Light

Album Review of Light by Matisyahu.

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Light

Matisyahu

Light by Matisyahu

Release Date: Aug 25, 2009
Record label: Sony
Genre(s): Reggae

64 Music Critic Score
How the Music Critic Score works

Light - Fairly Good, Based on 5 Critics

AllMusic - 80
Based on rating 8/10
80

As an American Hasidic Jewish reggae superstar, Matisyahu is an obvious outsider. After a debut album that felt live plus a follow-up album that was recorded live, the singer's ambition to do more with the studio presentation of his music left any sensible packaging up to the producer. The mismatch with fellow mystic Bill Laswell caused 2006's Youth to wander and sprawl, but industry vet David Kahne handles much of Light, and the difference is huge.

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The Guardian - 60
Based on rating 3/5
60

Awhite, American Hassidic Jew singing reggae isn't the most obvious candidate for superstardom, but this hasn't stopped Matthew Miller becoming a big US star following 2006's Youth. Other countries haven't been quite as enthusiastic, which Light – released in the US a year ago – is meant to change. He's aiming for a wider crossover audience with a blend of dancehall, rap and rock guitar solos.

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PopMatters - 50
Based on rating 5/10
50

While cool rasta rhythms, bouncy riffs, and catchy hooks populated rap-reggae maestro Matisyahu’s two previous albums, his third faith-laced major-label release Light might be a bit of a puzzlement to fans. It ditches, almost entirely, the signature reggae roots, and uncomfortably flirts with other genres, incorporating brash rock guitars, and flashy, bass-bumping hip-hop production. Light is produced by David Kahne, whose repertoire includes such credits as ex-Beatle Paul McCartney, Sublime, and the Strokes, and features a host of different collaborators, including the Glitch Mob’s Ooah, reggae supermen Sly and Robbie, songwriter Trevor Hall, and acclaimed Jamaican producer Stephen McGregor to name a few.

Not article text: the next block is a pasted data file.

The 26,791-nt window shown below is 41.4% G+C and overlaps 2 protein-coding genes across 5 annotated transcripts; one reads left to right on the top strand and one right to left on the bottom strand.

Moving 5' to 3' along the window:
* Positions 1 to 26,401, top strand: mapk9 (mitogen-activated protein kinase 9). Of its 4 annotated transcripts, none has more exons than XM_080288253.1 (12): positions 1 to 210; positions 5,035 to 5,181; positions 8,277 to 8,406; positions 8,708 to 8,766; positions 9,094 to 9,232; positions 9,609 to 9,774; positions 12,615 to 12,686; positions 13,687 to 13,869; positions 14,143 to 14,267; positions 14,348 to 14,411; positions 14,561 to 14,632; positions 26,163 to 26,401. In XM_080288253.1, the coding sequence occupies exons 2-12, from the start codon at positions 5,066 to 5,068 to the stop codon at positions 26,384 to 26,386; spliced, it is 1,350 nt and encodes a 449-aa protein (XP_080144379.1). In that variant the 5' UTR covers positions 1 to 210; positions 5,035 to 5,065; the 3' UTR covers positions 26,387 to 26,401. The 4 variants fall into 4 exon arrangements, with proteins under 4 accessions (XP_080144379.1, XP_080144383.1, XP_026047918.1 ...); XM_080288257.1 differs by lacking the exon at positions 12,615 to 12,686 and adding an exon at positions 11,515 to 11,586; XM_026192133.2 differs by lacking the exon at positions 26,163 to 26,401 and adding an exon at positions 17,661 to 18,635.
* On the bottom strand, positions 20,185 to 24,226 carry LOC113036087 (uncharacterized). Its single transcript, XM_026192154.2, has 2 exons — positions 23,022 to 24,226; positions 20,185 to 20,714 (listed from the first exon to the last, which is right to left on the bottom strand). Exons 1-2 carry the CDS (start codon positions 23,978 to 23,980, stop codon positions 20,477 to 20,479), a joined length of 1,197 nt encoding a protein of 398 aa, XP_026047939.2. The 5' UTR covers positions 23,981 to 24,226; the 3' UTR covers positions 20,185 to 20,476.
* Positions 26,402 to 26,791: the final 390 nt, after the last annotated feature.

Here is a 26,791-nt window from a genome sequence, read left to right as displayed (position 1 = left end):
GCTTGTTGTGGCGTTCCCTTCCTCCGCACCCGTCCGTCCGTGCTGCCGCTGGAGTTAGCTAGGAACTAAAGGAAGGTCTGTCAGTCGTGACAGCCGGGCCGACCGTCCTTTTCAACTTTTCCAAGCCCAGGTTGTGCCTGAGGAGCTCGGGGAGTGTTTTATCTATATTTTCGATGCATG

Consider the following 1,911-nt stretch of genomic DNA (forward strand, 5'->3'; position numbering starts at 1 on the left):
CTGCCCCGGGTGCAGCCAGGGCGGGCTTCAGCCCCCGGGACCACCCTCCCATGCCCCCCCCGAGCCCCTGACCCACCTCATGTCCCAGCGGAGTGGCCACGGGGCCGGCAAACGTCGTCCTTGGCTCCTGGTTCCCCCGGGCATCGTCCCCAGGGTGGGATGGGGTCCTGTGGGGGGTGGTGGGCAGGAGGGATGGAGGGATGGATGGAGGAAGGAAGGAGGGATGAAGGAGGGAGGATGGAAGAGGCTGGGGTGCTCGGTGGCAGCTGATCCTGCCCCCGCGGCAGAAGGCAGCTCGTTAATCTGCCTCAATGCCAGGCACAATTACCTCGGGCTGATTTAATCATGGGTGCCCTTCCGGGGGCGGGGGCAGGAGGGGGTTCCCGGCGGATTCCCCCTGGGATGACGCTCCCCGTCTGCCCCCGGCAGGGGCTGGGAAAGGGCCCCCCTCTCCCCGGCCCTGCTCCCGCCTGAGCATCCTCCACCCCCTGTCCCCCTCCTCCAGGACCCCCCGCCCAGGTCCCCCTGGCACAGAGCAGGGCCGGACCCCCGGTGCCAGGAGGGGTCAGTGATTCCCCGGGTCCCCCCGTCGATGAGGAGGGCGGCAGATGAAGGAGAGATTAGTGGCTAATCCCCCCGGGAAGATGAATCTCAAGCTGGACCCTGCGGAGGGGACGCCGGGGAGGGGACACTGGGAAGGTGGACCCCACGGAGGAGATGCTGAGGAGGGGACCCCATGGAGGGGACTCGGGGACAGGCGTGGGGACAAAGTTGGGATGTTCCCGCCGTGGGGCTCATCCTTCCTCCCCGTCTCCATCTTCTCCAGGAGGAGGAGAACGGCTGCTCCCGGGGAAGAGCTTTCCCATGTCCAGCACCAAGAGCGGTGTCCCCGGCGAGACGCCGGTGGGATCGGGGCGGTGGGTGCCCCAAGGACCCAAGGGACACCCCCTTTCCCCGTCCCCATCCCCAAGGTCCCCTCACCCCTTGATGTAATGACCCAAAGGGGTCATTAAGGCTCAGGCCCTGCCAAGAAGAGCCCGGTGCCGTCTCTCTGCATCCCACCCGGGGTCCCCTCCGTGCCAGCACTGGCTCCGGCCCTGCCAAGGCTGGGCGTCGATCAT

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Paste Magazine
Their review was positive

Having struggled to find middle ground between refining his novelty for a wider audience and retaining his reggae and hip-hop flourishes on 2006’s Youth, Matisyahu’s third album finds him caught between returning to his core and pushing further into the mainstream. The surprise is that the world’s leading (and only) Orthodox Jewish dancehall star actually succeeds by doing the latter, enlisting producer David Kahne (Sublime, Paul McCartney) and an eclectic cast of reggae all-stars (Sly & Robbie, Stephen McGregor), creating an album loaded with oversized guitars, electronic beats and anthemic choruses. Reggae and spiritual self-improvement remain Matisyahu’s foundation, but they’re increasingly buried in the mix, allowing him to focus on his developing ear as a pop songwriter (the soulful “I Will Be Light” and the pitch-shifted hookery of “Struggla”).

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Paste Magazine
Their review was negative

Having struggled to find middle ground between refining his novelty for a wider audience and retaining his reggae and hip-hop flourishes on 2006’s Youth, Matisyahu’s third album finds him caught between returning to his core and pushing further into the mainstream. The surprise is that the world’s leading (and only) Orthodox Jewish dancehall star actually succeeds by doing the latter, enlisting producer David Kahne (Sublime, Paul McCartney) and an eclectic cast of reggae all-stars (Sly & Robbie, Stephen McGregor), creating an album loaded with oversized guitars, electronic beats and anthemic choruses. Reggae and spiritual self-improvement remain Matisyahu’s foundation, but they’re increasingly buried in the mix, allowing him to focus on his developing ear as a pop songwriter (the soulful “I Will Be Light” and the pitch-shifted hookery of “Struggla”).

Full Review >>